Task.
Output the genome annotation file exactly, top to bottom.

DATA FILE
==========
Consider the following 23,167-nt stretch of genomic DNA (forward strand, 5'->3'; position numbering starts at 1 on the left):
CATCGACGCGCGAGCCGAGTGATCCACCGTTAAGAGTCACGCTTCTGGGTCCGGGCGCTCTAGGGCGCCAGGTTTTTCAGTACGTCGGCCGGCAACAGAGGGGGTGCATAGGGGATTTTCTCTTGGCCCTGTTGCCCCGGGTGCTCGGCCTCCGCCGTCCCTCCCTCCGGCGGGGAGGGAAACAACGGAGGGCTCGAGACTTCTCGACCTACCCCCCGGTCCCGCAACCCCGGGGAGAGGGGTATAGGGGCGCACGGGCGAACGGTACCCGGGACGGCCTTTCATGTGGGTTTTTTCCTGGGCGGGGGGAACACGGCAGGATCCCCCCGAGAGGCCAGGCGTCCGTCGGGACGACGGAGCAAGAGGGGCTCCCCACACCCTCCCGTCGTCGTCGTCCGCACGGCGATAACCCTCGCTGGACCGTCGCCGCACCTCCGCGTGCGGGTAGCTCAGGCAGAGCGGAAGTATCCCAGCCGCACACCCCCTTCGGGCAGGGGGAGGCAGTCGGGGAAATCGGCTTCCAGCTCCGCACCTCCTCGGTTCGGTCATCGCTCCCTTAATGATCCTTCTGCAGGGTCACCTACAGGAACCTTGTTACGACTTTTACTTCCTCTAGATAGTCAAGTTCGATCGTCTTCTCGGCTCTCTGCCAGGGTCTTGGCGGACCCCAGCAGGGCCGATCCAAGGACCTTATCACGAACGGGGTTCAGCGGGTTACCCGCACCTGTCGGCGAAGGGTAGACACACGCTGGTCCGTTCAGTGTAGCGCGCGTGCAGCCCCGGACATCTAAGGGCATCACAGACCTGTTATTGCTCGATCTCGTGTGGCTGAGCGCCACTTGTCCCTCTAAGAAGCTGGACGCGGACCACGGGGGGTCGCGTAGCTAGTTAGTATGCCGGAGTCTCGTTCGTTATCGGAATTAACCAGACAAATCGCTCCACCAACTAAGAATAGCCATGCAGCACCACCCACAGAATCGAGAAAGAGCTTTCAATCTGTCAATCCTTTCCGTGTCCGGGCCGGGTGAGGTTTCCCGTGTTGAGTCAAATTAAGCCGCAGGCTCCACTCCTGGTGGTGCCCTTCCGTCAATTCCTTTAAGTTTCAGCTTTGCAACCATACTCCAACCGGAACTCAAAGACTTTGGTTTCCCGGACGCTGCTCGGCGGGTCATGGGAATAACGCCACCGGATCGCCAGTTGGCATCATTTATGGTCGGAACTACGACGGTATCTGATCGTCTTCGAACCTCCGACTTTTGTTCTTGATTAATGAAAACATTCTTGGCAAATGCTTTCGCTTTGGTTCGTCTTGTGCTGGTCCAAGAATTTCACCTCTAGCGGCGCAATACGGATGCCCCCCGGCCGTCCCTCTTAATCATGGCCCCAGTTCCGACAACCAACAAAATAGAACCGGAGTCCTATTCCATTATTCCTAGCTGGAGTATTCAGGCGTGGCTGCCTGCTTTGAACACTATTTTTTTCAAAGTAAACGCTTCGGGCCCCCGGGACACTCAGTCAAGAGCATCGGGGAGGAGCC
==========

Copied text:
Consider the following 23,167-nt stretch of genomic DNA (forward strand, 5'->3'; position numbering starts at 1 on the left):
CATCGACGCGCGAGCCGAGTGATCCACCGTTAAGAGTCACGCTTCTGGGTCCGGGCGCTCTAGGGCGCCAGGTTTTTCAGTACGTCGGCCGGCAACAGAGGGGGTGCATAGGGGATTTTCTCTTGGCCCTGTTGCCCCGGGTGCTCGGCCTCCGCCGTCCCTCCCTCCGGCGGGGAGGGAAACAACGGAGGGCTCGAGACTTCTCGACCTACCCCCCGGTCCCGCAACCCCGGGGAGAGGGGTATAGGGGCGCACGGGCGAACGGTACCCGGGACGGCCTTTCATGTGGGTTTTTTCCTGGGCGGGGGGAACACGGCAGGATCCCCCCGAGAGGCCAGGCGTCCGTCGGGACGACGGAGCAAGAGGGGCTCCCCACACCCTCCCGTCGTCGTCGTCCGCACGGCGATAACCCTCGCTGGACCGTCGCCGCACCTCCGCGTGCGGGTAGCTCAGGCAGAGCGGAAGTATCCCAGCCGCACACCCCCTTCGGGCAGGGGGAGGCAGTCGGGGAAATCGGCTTCCAGCTCCGCACCTCCTCGGTTCGGTCATCGCTCCCTTAATGATCCTTCTGCAGGGTCACCTACAGGAACCTTGTTACGACTTTTACTTCCTCTAGATAGTCAAGTTCGATCGTCTTCTCGGCTCTCTGCCAGGGTCTTGGCGGACCCCAGCAGGGCCGATCCAAGGACCTTATCACGAACGGGGTTCAGCGGGTTACCCGCACCTGTCGGCGAAGGGTAGACACACGCTGGTCCGTTCAGTGTAGCGCGCGTGCAGCCCCGGACATCTAAGGGCATCACAGACCTGTTATTGCTCGATCTCGTGTGGCTGAGCGCCACTTGTCCCTCTAAGAAGCTGGACGCGGACCACGGGGGGTCGCGTAGCTAGTTAGTATGCCGGAGTCTCGTTCGTTATCGGAATTAACCAGACAAATCGCTCCACCAACTAAGAATAGCCATGCAGCACCACCCACAGAATCGAGAAAGAGCTTTCAATCTGTCAATCCTTTCCGTGTCCGGGCCGGGTGAGGTTTCCCGTGTTGAGTCAAATTAAGCCGCAGGCTCCACTCCTGGTGGTGCCCTTCCGTCAATTCCTTTAAGTTTCAGCTTTGCAACCATACTCCAACCGGAACTCAAAGACTTTGGTTTCCCGGACGCTGCTCGGCGGGTCATGGGAATAACGCCACCGGATCGCCAGTTGGCATCATTTATGGTCGGAACTACGACGGTATCTGATCGTCTTCGAACCTCCGACTTTTGTTCTTGATTAATGAAAACATTCTTGGCAAATGCTTTCGCTTTGGTTCGTCTTGTGCTGGTCCAAGAATTTCACCTCTAGCGGCGCAATACGGATGCCCCCCGGCCGTCCCTCTTAATCATGGCCCCAGTTCCGACAACCAACAAAATAGAACCGGAGTCCTATTCCATTATTCCTAGCTGGAGTATTCAGGCGTGGCTGCCTGCTTTGAACACTATTTTTTTCAAAGTAAACGCTTCGGGCCCCCGGGACACTCAGTCAAGAGCATCGGGGAGGAGCC